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Good morning, good afternoon and good evening wherever you are in the world, welcome to EV News Daily for Wednesday 21st November 2018. It’s Martyn Lee here and I’ve been through EV story today so you don’t have to.
Thank you to MYEV.com for helping make this show, they’ve built the first marketplace specifically for Electric Vehicles. It’s a totally free marketplace that simplifies the buying and selling process, and help you learn about EVs along the way too.
PANASONIC LOOK TO TESLA FOR PROFITS
- Profitability isn’t just an issue for the car makers but the battery makers too. Much fanfare and fuss was made about Tesla’s declaration of profitability recently but the largest cost of an EV is always the battery. So how do the likes of LG Chem, SK Innovation, CATL and Panasonic do.
- Well according to a new Nikkei article Panasonic say that Tesla is “”just about the only place it can secure solid profitability in car batteries.”. And they say: “Panasonic tends to enjoy a healthier margin on the high-capacity batteries it supplies for Tesla’s than on products designed for cheaper hybrids, for instance. Panasonic has also hit the gas on its partnership with compatriot Toyota Motor. The two companies have found success working together on hybrid batteries, and said last December that they were looking into cooperating further in the field, primarily on high-capacity products for electric vehicles.”
- I must confess I didn’t know off the top of my head who else Panasonic supplies, with Tesla being the most high profile customer. And of course with Gigafactory 1 where Panasonic make the cells hand in hand with Tesla, working much more closely that a simple battery contract supplier. Tesla has the building, and even with Panasonic on cell design, but it’s the Japanese who take the lead on manufacturing.
- This follows two things: firstly when Tesla’s CTO JB Straubel was quoted recently that if Panasonic can’t supply enough then they have other options (I’m paraphrasing).
- And then an ElonTweet: “Tesla will manufacture all battery modules & packs at China Giga, as we do today in California & Nevada. Cell production will be sourced locally, most likely from several companies (incl Pana), in order to meet demand in a timely manner.”
- But it’s that partnership which has delivered both the scale needed and the low costs, with a new UBS report saying the Gigafactory batteries are 20% cheaper than LG Chem. In terms of cost, Panasonic Tesla lead the way at $111/kWh, then it’s LG Chem, then Samsung SDI and finally CATL down at $148/kWh. Those are only UBS calculations, and with recent deals such as VW seeking battery supply contracts for billions of dollars, you can be sure they are paying competitive prices and I doubt UBS have complete insight into those details.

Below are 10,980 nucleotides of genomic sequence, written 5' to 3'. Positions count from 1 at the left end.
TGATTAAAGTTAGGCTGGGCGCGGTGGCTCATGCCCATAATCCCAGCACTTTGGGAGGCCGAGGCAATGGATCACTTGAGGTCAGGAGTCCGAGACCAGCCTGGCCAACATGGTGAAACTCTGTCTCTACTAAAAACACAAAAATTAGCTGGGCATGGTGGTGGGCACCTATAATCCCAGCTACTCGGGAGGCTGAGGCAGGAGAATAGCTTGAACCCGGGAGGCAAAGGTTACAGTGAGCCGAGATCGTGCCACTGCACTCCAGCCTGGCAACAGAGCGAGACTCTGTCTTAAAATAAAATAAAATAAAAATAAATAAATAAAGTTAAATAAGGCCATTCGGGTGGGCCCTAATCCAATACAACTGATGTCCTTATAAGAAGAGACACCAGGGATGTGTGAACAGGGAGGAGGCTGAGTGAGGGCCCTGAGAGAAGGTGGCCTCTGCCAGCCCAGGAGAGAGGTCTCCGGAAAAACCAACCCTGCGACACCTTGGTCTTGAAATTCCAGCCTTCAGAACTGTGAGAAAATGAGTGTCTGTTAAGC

FEDEX EXPANDS ITS EV FLEET WITH 1,000 CHANJE ELECTRIC VANS
- FedEx is expanding its fleet to add 1,000 Chanje V8100 electric delivery vehicles. FedEx is purchasing 100 of the vehicles from Chanje Energy Inc and leasing 900 from Ryder System, Inc. The purpose-built electric vehicles will be operated by FedEx Express for commercial and residential pick-up and delivery services in the United States.
- The vehicles are manufactured by FDG in Hangzhou, China, and purchased through Chanje Energy Inc., the company’s subsidiary for global business. Ryder System, Inc. will provide support services for all of the vehicles. The electric vans can travel more than 150 miles when fully charged and have the potential to help FedEx save two thousand gallons of fuel while avoiding 20 tons of emissions per vehicle each year. The maximum cargo capacity is around 6,000 pounds. All of the EVs will be operated in California. FedEx has been using all-electric vehicles as part of its pickup-and-delivery fleet since 2009.
INDUSTRY GROUPS ASK CONGRESS NOT TO EXTEND EV CREDIT
- Hello to our friends at the Oil and Gas Journal. I’m guessing we disagree on plenty, but we can still be friends! “The American Fuel & Petrochemical Manufacturers, American Petroleum Institute, and three other national trade associations asked Republican leaders on Nov. 19 not to extend or expand the federal tax credit for electric vehicles (EV) during the rest of this session of the US Congress.”